We have entered an age of extreme uncertainty. No one knows what is around the corner, how the virus will continue to spread, how long this situation will last, whether there will be further lockdowns or how we will be able to protect ourselves against the immediate and longer-term future.
All of this is playing havoc with the brain.
The human brain hates anything it cannot predict. Its key role is to keep us alive and in order to do this, it must scan the environment and make rapid determinations as to what may be safe or dangerous. When it is unable to do this it starts to feel anxious. A recent study at UCL (University College, London University) has highlighted that as uncertainty levels rise, so too do our stress levels. Anticipating an unknown future produces more of the stress hormone cortisol than looking back at something bad that actually did happen.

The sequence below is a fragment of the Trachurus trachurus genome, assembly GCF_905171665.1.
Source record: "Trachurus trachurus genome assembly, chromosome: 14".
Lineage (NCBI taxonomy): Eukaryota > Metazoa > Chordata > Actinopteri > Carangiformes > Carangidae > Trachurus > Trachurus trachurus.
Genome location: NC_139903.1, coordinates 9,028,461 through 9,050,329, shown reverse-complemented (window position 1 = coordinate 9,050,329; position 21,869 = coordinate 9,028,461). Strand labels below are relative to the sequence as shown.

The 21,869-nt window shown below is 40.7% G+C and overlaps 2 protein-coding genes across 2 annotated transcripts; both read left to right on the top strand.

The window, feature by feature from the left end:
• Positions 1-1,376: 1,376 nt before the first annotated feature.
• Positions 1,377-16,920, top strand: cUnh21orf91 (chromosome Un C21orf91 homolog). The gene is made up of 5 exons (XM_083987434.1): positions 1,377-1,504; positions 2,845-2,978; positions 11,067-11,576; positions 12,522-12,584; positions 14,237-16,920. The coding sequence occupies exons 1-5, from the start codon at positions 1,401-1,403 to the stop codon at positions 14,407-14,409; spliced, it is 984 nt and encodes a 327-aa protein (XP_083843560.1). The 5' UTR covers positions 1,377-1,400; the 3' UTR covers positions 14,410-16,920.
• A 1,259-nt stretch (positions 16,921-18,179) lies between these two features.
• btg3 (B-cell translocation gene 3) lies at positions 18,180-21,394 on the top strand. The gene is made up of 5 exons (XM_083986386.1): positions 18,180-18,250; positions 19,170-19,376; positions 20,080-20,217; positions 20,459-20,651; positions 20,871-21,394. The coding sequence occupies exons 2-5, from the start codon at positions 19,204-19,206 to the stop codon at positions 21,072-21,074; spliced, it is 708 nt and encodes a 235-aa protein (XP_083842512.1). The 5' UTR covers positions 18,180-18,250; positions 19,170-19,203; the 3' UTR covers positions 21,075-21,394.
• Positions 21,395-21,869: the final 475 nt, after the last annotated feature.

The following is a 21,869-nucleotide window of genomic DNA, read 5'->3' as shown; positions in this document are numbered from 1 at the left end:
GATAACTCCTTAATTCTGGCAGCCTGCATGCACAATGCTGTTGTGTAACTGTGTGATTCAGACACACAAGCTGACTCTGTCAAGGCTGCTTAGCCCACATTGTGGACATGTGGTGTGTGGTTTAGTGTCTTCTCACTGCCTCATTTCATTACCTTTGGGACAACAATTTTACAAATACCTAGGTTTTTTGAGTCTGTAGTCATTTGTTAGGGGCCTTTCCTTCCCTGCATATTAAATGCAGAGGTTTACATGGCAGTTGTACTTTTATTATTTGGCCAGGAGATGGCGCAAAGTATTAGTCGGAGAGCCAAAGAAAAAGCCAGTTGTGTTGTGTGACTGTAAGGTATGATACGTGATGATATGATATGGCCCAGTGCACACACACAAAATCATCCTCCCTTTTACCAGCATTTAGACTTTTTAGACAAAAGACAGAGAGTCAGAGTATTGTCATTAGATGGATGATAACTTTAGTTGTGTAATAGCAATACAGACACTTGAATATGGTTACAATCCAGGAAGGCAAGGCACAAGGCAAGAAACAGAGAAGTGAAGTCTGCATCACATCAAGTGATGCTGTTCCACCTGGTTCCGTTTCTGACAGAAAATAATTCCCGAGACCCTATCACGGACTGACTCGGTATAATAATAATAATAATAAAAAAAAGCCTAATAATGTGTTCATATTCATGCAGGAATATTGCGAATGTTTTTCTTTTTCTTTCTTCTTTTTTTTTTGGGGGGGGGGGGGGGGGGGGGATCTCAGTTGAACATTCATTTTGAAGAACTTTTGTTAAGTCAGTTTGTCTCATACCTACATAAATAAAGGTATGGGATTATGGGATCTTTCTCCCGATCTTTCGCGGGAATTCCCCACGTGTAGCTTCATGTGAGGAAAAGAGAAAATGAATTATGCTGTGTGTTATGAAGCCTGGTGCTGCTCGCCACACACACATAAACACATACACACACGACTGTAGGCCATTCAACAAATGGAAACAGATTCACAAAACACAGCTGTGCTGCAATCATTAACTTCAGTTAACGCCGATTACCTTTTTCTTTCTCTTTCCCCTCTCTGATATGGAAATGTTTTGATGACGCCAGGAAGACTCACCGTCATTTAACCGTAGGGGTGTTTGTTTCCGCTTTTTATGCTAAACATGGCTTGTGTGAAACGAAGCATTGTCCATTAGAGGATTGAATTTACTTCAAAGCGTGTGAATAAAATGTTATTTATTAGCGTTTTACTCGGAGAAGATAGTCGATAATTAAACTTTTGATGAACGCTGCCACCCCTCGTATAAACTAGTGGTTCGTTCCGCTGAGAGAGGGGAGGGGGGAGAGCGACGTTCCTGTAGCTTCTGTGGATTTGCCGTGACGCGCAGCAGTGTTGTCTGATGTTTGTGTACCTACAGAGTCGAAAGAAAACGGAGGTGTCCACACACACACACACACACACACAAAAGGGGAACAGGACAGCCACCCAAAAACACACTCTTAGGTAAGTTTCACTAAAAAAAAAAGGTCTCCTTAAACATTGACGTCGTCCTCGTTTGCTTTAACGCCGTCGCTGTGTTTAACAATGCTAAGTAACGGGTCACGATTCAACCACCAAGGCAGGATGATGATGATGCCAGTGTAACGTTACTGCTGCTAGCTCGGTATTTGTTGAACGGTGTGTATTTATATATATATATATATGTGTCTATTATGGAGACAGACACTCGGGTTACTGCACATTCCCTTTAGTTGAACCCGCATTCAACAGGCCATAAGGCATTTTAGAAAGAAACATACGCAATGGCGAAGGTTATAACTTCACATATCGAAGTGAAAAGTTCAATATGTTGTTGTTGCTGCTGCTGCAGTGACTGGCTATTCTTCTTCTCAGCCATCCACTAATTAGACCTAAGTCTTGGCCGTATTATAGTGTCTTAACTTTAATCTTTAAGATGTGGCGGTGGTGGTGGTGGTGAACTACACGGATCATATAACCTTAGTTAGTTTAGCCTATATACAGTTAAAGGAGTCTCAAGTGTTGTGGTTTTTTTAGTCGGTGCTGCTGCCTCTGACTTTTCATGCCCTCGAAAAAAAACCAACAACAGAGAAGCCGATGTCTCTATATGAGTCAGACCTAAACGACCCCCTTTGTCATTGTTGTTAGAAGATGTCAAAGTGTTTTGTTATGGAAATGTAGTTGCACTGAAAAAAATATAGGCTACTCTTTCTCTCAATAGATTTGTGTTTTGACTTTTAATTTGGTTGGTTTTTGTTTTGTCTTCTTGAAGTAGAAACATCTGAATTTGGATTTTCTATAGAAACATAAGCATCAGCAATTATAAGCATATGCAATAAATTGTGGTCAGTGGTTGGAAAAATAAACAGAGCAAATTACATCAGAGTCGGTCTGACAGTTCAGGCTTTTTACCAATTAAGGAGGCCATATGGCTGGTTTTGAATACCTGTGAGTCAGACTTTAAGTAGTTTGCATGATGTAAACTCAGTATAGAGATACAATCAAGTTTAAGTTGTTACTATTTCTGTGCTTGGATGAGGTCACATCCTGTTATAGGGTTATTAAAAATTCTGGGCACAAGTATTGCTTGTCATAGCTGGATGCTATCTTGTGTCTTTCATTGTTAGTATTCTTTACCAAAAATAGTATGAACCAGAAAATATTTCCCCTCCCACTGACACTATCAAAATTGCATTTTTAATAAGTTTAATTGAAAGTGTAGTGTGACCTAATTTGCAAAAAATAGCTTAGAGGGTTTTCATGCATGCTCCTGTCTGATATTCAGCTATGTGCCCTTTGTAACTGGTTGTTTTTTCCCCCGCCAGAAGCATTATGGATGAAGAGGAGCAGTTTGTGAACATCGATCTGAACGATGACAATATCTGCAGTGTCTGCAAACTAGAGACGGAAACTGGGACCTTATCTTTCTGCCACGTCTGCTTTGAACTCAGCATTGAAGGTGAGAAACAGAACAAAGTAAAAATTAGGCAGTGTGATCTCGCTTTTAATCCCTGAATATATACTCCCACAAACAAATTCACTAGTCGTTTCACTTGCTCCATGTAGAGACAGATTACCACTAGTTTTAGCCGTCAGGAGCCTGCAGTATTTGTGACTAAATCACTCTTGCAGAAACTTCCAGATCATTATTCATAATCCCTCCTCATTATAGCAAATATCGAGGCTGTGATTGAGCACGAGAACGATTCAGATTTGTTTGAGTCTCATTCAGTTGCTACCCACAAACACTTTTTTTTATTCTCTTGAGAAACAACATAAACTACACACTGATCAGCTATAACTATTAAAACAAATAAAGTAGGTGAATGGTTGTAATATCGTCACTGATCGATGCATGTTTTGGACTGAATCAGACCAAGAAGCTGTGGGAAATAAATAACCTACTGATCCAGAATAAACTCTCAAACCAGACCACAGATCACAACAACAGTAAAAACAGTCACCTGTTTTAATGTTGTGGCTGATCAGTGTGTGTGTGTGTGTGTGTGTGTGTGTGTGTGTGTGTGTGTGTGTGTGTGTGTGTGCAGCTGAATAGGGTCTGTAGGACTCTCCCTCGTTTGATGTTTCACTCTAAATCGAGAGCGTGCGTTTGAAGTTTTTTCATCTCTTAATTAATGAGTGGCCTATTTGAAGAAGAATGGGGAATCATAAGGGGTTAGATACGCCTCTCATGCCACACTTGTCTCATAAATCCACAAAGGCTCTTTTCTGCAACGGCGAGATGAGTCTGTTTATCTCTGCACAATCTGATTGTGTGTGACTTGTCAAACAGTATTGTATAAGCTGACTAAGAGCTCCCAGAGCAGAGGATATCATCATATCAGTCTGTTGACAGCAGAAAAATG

Why is stress so bad for us?
Stress is a word that is bandied about freely. It is worn like a badge of honour by some and sadly still shunned by others. Companies are increasingly getting on the ‘health and wellbeing’ bandwagon to showcase what they are doing to help their people.